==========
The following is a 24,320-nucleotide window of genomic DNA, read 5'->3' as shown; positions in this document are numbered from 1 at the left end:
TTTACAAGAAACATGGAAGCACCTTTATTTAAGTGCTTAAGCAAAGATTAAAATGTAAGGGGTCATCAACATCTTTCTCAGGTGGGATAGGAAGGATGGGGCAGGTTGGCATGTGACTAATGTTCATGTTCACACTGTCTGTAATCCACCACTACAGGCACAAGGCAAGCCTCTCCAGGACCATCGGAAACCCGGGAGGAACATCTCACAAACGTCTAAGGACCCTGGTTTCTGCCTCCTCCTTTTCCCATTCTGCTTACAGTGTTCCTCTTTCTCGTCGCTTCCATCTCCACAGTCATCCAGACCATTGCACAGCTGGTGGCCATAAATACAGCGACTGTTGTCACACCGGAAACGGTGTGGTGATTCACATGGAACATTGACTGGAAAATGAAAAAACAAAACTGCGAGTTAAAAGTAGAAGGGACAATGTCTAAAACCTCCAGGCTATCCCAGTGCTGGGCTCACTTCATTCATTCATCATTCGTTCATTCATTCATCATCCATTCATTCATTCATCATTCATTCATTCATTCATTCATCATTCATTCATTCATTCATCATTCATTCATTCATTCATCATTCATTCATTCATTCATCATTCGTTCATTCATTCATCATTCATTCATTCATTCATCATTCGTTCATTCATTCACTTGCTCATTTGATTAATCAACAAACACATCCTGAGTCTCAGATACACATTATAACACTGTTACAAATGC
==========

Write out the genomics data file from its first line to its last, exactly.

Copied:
The following is a 24,320-nucleotide window of genomic DNA, read 5'->3' as shown; positions in this document are numbered from 1 at the left end:
TTTACAAGAAACATGGAAGCACCTTTATTTAAGTGCTTAAGCAAAGATTAAAATGTAAGGGGTCATCAACATCTTTCTCAGGTGGGATAGGAAGGATGGGGCAGGTTGGCATGTGACTAATGTTCATGTTCACACTGTCTGTAATCCACCACTACAGGCACAAGGCAAGCCTCTCCAGGACCATCGGAAACCCGGGAGGAACATCTCACAAACGTCTAAGGACCCTGGTTTCTGCCTCCTCCTTTTCCCATTCTGCTTACAGTGTTCCTCTTTCTCGTCGCTTCCATCTCCACAGTCATCCAGACCATTGCACAGCTGGTGGCCATAAATACAGCGACTGTTGTCACACCGGAAACGGTGTGGTGATTCACATGGAACATTGACTGGAAAATGAAAAAACAAAACTGCGAGTTAAAAGTAGAAGGGACAATGTCTAAAACCTCCAGGCTATCCCAGTGCTGGGCTCACTTCATTCATTCATCATTCGTTCATTCATTCATCATCCATTCATTCATTCATCATTCATTCATTCATTCATTCATCATTCATTCATTCATTCATCATTCATTCATTCATTCATCATTCATTCATTCATTCATCATTCGTTCATTCATTCATCATTCATTCATTCATTCATCATTCGTTCATTCATTCACTTGCTCATTTGATTAATCAACAAACACATCCTGAGTCTCAGATACACATTATAACACTGTTACAAATGC